Pakistan set for protests over anti-Islam film
Tens of thousands of Pakistanis are expected to protest today as global Muslim anger mounts over a US-made anti-Islam film and cartoons of the Prophet Mohammed in a French magazine.world Updated: Sep 21, 2012 09:33 IST
Tens of thousands of Pakistanis are expected to protest on Friday as global Muslim anger mounts over a US-made anti-Islam film and cartoons of the prophet Mohammed in a French magazine.
Huge crowds attempted to storm Islamabad's diplomatic enclave Thursday, and similar demonstrations took place around the world, with crowds from Nigeria to Iran and Afghanistan chanting: "Death to France" and "Death to America".
Western missions across the Islamic world are on high alert ahead of Friday prayers, which are often followed by protests.
The Pakistani government has called an impromptu public holiday on Friday – a "day of love for the prophet" – and has urged people to protest peacefully to show their opposition to the crudely made "Innocence of Muslims" film.
All of Pakistan's major political parties and religious groups have announced protests, as have many trade and transport organisations.
Shops, markets and petrol stations will close and transport is likely to come to a standstill, but authorities will hope there is no repeat of the violence seen on the streets of the capital on Thursday.
Around 5,000 angry protesters, many armed with wooden clubs, battled police near Islamabad's heavily guarded diplomatic enclave, demanding access to the US embassy, as police used tear gas and live rounds to disperse the crowd.
There have been dozens of protests against the film across Pakistan in the past week, and two people have died, but Thursday was the first time violence erupted in the capital.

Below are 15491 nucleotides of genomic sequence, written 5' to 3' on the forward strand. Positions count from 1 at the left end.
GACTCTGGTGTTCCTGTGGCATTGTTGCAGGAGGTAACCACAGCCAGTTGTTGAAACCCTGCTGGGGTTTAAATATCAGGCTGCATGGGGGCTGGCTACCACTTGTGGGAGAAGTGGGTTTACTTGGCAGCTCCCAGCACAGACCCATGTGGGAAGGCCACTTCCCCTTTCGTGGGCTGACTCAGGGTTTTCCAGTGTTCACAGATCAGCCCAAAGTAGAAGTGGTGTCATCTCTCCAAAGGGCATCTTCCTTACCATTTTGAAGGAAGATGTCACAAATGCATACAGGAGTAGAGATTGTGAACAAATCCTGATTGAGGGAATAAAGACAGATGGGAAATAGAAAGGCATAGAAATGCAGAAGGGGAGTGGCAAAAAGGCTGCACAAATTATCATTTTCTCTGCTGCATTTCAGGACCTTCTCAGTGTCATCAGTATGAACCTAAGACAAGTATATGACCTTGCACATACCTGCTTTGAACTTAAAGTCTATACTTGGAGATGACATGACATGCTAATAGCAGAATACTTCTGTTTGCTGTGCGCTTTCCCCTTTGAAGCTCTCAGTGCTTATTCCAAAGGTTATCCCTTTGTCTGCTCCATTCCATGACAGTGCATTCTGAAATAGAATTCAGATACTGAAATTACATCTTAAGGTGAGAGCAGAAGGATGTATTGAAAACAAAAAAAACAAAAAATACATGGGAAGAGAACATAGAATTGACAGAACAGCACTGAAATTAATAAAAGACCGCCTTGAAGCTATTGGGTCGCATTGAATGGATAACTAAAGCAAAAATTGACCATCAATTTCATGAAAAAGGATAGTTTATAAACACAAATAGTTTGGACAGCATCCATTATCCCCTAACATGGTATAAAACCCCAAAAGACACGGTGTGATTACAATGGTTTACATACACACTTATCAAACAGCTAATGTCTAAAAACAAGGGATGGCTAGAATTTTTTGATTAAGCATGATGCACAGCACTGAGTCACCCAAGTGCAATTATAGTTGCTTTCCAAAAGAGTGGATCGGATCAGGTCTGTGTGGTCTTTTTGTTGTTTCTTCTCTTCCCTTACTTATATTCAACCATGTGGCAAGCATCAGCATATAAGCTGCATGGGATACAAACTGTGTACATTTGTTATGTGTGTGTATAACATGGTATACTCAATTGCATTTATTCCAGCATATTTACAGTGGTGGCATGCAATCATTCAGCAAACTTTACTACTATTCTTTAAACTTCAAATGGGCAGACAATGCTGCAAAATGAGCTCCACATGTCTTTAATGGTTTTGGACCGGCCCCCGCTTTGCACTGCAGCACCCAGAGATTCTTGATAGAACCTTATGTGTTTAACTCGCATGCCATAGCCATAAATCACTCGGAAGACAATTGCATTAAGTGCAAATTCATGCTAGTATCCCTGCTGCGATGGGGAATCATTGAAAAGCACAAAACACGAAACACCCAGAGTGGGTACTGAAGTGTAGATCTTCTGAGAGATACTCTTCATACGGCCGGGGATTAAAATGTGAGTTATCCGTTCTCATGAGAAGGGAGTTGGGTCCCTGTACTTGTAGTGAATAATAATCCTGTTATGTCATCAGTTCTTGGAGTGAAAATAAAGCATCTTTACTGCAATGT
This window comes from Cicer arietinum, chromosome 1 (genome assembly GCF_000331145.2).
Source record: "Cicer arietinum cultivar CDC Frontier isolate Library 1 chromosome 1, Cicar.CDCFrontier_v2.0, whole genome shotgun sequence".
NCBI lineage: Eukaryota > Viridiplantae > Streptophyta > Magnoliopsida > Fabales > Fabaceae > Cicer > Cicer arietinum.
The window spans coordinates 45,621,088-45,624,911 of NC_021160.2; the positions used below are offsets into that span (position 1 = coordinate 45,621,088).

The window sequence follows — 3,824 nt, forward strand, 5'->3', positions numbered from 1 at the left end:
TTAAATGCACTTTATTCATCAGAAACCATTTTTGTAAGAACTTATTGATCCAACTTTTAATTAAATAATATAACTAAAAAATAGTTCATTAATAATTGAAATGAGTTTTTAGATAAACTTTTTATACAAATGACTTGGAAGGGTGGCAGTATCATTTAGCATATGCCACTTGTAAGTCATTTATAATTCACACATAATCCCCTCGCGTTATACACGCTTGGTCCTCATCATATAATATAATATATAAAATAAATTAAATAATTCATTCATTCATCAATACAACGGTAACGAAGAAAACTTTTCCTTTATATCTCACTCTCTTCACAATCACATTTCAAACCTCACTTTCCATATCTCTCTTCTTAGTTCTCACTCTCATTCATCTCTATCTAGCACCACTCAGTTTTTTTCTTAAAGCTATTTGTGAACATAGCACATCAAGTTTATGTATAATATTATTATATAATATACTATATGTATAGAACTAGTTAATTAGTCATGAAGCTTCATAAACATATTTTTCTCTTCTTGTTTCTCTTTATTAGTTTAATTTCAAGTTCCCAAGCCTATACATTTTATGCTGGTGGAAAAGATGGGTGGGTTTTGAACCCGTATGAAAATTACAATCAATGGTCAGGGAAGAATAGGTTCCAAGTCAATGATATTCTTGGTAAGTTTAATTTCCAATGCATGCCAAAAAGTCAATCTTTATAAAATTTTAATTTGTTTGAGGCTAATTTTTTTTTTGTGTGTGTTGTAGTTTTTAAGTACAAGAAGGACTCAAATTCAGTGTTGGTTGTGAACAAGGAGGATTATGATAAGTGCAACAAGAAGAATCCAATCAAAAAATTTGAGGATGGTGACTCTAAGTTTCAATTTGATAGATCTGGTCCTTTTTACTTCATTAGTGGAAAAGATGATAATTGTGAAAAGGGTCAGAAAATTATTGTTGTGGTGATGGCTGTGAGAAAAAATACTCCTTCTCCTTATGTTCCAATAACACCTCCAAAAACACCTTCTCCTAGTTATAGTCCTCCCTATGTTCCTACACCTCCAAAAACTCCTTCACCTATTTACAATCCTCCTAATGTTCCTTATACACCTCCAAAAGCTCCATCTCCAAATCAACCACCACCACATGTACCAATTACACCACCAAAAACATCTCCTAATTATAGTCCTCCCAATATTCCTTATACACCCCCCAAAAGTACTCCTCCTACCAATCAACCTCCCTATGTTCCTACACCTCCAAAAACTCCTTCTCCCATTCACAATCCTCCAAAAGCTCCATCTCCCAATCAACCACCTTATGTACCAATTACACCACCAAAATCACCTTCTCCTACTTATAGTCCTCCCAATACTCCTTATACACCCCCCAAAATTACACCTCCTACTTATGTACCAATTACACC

Dozens of officers were wounded and a police post burnt to the ground before army troops were eventually called in to disperse the protesters, who had breached a wall of shipping containers designed to hold them back.
The film has triggered protests in at least 20 countries since excerpts were posted online, and more than 30 people have been killed in related violence.
The US State Department on Thursday warned its citizens to avoid travel to Pakistan, and Washington paid to air adverts on Pakistani television in a bid to disassociate the US government from the inflammatory film.
US interests bore the brunt of the first wave of protests against the amateurish film, which depicts Mohammed as a thuggish sexual deviant.
But this week France also found itself in the firing line after the French satirical weekly Charlie Hebdo printed a batch of cartoons caricaturing the founder of Islam, including two showing him naked.
French authorities banned a demonstration planned for Saturday in front of Paris's Grand Mosque, and will close diplomatic missions, cultural centres and French schools in around 20 Muslim countries on Friday.
The French interior ministry has said it will deny all requests for permits to protest against the film after a demonstration last weekend near the US embassy in Paris turned violent.
Leaders of France's Muslim community – the largest in Western Europe – said an appeal for calm would be read in mosques across the country on Friday but also condemned Charlie Hebdo for publishing "insulting" images.
The magazine's editor, Stephane Charbonnier, mocked those angered by the cartoons as "ridiculous clowns" and accused the government of pandering to them by criticising the magazine for being provocative.
The United States is still investigating a deadly attack on one of its consulates in Libya after the row first erupted that left four US officials dead, including the ambassador.
The White House confirmed that FBI investigators suspected that al Qaeda may have been linked to the September 11 attack on the Benghazi compound.
However, it is not yet clear whether the attack by armed militants sprang out of the protest movement against the privately produced film or whether it was a pre-planned assault by an organised Islamist faction.
US President Barack Obama's spokesman called the killings a "terrorist attack" and said officials were probing reports that the militants could have links to Al-Qaeda or its North African offshoot.
Separately, US secretary of state Hillary Clinton announced that a senior panel would be appointed to review security in the wake of the killings. She was also to brief lawmakers on the investigation into the attack.